Paul Krugman is a partisan hack

Todd Henderson —  22 December 2009

Occasionally I read Mr. Krugman’s column for entertainment purposes — sort of like watching Project Runway or Animals Gone Wild. This morning was one of those occasions. The man is a partisan hack of the worst sort. Why does anyone take his political observations seriously?

Some thoughts about this morning’s column.

1. Krugman starts by calling the pending health care legislation “an awesome achievement,” “a huge step forward,” “seriously flawed,” and something “we’ll spend years if not decades fixing it,” all in the same sentence. Huh? This just doesn’t make any sense. If this is the best we can do at the height of Democrat power and popularity (no one thinks the Democrats will consolidate power in the next election), how exactly is it a step forward? Isn’t it more likely or just as likely that the flaws in the bill will only get worse over time? What evidence is there in our history that bad laws get better, new bureaucracies shrink, or policy failures magically correct themselves over time?

Interestingly, the Republican attempts to kill the bill by opposing care rationing (so-called death panels) and a strong individual mandate may end up making the bill worse if it becomes law. If we have nationalized health care, I want both death panels and high penalties for those who don’t buy insurance. Of course, I prefer no bill at all, or something more narrowly targeted on the worst cases, like kids who get cancer and can’t get insurance or people who lose everything after contracting a horrible disease. But, the compromise we seem to be getting is the worst of all worlds, it seems.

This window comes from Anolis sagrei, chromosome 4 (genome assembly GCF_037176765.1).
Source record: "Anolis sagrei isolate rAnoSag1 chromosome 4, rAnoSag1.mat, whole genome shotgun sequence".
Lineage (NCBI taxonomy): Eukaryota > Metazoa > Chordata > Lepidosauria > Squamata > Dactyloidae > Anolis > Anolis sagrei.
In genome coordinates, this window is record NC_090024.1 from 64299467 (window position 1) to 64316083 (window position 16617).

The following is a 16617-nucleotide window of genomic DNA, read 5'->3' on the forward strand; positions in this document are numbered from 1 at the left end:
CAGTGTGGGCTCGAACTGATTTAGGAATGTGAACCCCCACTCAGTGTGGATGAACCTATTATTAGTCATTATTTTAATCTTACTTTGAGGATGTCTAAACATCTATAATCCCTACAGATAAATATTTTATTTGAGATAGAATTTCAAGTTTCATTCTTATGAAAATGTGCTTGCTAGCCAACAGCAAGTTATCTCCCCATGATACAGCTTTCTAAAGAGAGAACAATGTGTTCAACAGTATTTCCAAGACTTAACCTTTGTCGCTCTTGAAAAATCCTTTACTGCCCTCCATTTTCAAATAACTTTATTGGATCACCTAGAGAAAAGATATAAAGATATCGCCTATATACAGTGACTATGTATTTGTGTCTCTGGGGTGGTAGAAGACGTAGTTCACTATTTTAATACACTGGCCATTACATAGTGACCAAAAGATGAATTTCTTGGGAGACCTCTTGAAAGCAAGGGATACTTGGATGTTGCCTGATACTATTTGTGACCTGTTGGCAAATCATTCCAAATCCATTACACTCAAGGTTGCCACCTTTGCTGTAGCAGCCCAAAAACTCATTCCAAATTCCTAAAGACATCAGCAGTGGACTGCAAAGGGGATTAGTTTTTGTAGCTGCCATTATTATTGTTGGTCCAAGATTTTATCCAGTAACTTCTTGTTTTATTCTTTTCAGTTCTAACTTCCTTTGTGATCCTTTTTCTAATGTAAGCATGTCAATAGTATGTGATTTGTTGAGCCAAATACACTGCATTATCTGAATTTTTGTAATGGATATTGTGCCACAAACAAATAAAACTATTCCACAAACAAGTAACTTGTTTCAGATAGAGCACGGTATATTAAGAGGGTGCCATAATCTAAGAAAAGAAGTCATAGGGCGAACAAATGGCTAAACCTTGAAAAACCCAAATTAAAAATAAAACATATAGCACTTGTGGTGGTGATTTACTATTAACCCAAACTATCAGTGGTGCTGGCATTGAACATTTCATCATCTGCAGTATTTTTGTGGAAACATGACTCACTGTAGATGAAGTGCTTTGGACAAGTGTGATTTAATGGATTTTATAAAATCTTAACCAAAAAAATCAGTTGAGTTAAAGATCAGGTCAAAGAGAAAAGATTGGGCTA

2. Krugman would say that this is exactly his point. He notes that the “Democrats won big last year [and] [i]n any other advanced democracy this would have given them the mandate and the ability to make major changes.” A couple of responses. First, look around the world, Mr. Krugman, and point me to advanced democracies with less dysfunctional legislative processes. And, since I’m a stickler, use some objective metric to measure outcomes. Legislatures are messy places, and the genius of our constitutional system is that change is difficult. Societies only survive if they evolve slowly over time; we can all flourish better if we have stability and certainty in our laws and policies. Radical change does not work.